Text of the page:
A magnitude 6.5 and 7.3 earthquake struck Kumamoto Prefecture, in southern Japan, on 14 and 16 April. As of 18 April, 12:00 p.m. local time (GMT+9), authorities confirmed 42 deaths, 1,095 injuries and 11 people are still missing. Some 112,100 people remain in 1,021 evacuation centres in Kumamoto, Oita, Fukuoka, Miyazaki and Nagasaki prefectures – the majority of the affected are in Kumamoto. Aftershocks continue to be felt in the affected areas.
Search and rescue and relief distributions are ongoing to reach the affected communities. On 17 April, the Government accepted an offer by the United States military to support the air transport of relief goods and evacuees. No additional request for international assistance has been made.
42 people killed
Approximately 42 per cent of the country is affected by El Niño-induced drought and dry spells, particularly in Visayas and Mindanao. Since January, the food security and livelihood of 181,700 farmers have been severely impacted by the ongoing drought. The Government has released US$27.6 million for food assistance and cash-for-work programmes to 5.8 million people nationwide. They have also released US$11.3 million support agriculture in drought-affected areas. Members of the Humanitarian Country Team are supporting the Government's response through field assessments, food distribution and technical support to local authorities.
5.8 million people affected by drought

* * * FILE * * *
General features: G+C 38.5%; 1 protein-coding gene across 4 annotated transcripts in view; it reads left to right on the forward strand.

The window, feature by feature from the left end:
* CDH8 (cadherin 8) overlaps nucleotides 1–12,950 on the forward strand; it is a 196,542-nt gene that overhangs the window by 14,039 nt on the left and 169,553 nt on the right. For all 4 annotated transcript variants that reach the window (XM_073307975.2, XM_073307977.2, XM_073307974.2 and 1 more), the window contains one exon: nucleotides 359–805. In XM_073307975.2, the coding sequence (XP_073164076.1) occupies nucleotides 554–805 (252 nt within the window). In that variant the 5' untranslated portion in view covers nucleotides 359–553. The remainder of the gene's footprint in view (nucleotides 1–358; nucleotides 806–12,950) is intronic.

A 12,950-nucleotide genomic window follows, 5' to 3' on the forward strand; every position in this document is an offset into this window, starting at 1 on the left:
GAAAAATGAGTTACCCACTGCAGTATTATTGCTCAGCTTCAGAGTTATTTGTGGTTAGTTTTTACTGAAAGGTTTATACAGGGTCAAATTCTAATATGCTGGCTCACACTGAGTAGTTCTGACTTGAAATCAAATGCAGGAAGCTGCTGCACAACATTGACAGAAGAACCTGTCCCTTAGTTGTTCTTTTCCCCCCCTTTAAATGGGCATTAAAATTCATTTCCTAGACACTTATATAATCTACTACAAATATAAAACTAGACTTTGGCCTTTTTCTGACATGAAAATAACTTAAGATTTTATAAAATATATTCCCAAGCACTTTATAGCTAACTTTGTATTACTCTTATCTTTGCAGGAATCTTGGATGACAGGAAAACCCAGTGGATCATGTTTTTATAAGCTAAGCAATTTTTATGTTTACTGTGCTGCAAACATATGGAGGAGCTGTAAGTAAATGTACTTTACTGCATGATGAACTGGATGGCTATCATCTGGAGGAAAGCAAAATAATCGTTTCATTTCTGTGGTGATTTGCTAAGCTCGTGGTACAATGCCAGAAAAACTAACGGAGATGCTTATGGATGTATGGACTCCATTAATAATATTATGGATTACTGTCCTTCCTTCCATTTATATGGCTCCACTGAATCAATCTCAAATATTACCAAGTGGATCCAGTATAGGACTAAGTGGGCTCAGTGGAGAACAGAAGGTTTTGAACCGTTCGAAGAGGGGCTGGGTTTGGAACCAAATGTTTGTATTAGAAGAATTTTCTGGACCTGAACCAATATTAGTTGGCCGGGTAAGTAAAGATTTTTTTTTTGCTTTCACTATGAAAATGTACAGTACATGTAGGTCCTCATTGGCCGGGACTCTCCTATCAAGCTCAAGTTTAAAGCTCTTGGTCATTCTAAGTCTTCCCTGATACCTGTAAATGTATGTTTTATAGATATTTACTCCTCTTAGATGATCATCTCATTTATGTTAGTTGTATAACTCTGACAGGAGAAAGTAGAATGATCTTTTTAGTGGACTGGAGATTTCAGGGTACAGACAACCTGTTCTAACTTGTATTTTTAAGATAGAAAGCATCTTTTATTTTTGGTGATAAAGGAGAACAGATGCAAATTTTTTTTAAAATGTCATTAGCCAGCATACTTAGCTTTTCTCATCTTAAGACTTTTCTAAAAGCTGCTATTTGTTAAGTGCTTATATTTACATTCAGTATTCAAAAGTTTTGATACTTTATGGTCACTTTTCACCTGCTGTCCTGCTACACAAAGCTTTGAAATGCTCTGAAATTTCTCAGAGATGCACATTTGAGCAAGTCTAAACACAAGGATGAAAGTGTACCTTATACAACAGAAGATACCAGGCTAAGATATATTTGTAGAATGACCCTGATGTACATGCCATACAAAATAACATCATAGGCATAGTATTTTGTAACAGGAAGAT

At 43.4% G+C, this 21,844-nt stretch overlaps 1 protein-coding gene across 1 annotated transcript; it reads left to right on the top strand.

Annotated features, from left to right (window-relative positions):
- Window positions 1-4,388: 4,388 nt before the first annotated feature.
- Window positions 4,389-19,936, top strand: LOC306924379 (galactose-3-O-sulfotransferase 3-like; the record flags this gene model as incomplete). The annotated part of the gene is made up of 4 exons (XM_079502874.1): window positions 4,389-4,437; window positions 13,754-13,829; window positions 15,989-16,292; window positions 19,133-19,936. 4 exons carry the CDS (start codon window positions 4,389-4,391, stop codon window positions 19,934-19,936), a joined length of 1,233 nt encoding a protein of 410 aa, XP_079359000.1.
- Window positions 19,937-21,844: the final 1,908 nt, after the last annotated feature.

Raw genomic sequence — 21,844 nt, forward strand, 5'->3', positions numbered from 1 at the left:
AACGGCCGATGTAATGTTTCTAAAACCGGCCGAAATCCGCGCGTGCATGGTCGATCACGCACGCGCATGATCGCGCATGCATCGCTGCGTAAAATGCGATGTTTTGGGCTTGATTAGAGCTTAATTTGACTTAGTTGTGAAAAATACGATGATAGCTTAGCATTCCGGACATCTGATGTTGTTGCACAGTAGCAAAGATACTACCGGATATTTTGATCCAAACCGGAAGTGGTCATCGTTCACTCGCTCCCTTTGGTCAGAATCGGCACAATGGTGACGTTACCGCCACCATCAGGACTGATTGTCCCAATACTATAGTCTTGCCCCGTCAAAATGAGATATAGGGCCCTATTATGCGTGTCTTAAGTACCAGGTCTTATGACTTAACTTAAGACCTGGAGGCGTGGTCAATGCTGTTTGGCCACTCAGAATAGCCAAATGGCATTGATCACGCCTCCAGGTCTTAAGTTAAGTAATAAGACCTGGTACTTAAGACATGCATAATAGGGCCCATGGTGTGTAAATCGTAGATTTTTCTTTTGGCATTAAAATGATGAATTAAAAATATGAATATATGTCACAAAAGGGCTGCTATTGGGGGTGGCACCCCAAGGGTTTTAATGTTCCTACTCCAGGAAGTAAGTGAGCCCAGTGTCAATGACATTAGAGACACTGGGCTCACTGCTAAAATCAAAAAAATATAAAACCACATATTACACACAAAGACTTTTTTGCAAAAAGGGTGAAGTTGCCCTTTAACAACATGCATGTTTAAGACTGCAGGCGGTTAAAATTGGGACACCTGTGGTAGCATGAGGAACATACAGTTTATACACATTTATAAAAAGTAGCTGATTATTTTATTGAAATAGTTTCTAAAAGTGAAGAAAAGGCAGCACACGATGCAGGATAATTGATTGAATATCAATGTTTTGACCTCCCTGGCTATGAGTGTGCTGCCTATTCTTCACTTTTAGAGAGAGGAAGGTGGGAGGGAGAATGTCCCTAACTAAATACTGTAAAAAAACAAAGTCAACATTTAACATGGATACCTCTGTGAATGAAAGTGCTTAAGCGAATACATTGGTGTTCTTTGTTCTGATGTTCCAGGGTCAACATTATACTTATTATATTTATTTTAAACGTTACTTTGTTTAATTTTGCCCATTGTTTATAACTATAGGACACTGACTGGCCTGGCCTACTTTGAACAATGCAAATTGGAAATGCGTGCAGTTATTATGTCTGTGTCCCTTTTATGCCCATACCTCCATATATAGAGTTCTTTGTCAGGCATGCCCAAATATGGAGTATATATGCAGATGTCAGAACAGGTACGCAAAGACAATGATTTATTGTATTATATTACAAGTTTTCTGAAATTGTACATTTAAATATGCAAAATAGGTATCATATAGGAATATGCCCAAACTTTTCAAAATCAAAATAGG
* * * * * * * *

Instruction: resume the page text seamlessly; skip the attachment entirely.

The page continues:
MYANMAR & BANGLADESH
On 13 April at 8:27 p.m. local time (GMT+6:30), a 6.9 magnitude earthquake struck Sagaing region in north-western Myanmar. The earthquake occurred at a depth of 135 kms in a sparsely populated area. The earthquake was also felt across the region in parts of Bangladesh, India, Nepal and China. No fatalities were reported in Myanmar.
In Bangladesh, three people died and 62 injured as people rushed out of buildings.
The tremors also caused panic and temporary evacuations in Biratnagar and other towns in the Eastern Region of Nepal.
3 people killed
Since 15 April, heavy rainfall from a tropical depression caused flooding on Fiji's northern island of Vanua Levu. From 4 to 8 April, flooding also left much of Nadi, the country’s main tourist gateway, and cyclone-affected areas around Rakiraki underwater. The series of floods have compounded the hardship of communities still recovering from Tropical Cyclone Winston which left 11,500 households without ‘core shelter.’ Flood waters have also washed way thousands of seeds and seedlings planted after Winston, increasing the risk of food insecurity.
- UN Office for the Coordination of Humanitarian Affairs
- To learn more about OCHA's activities, please visit https://www.unocha.org/.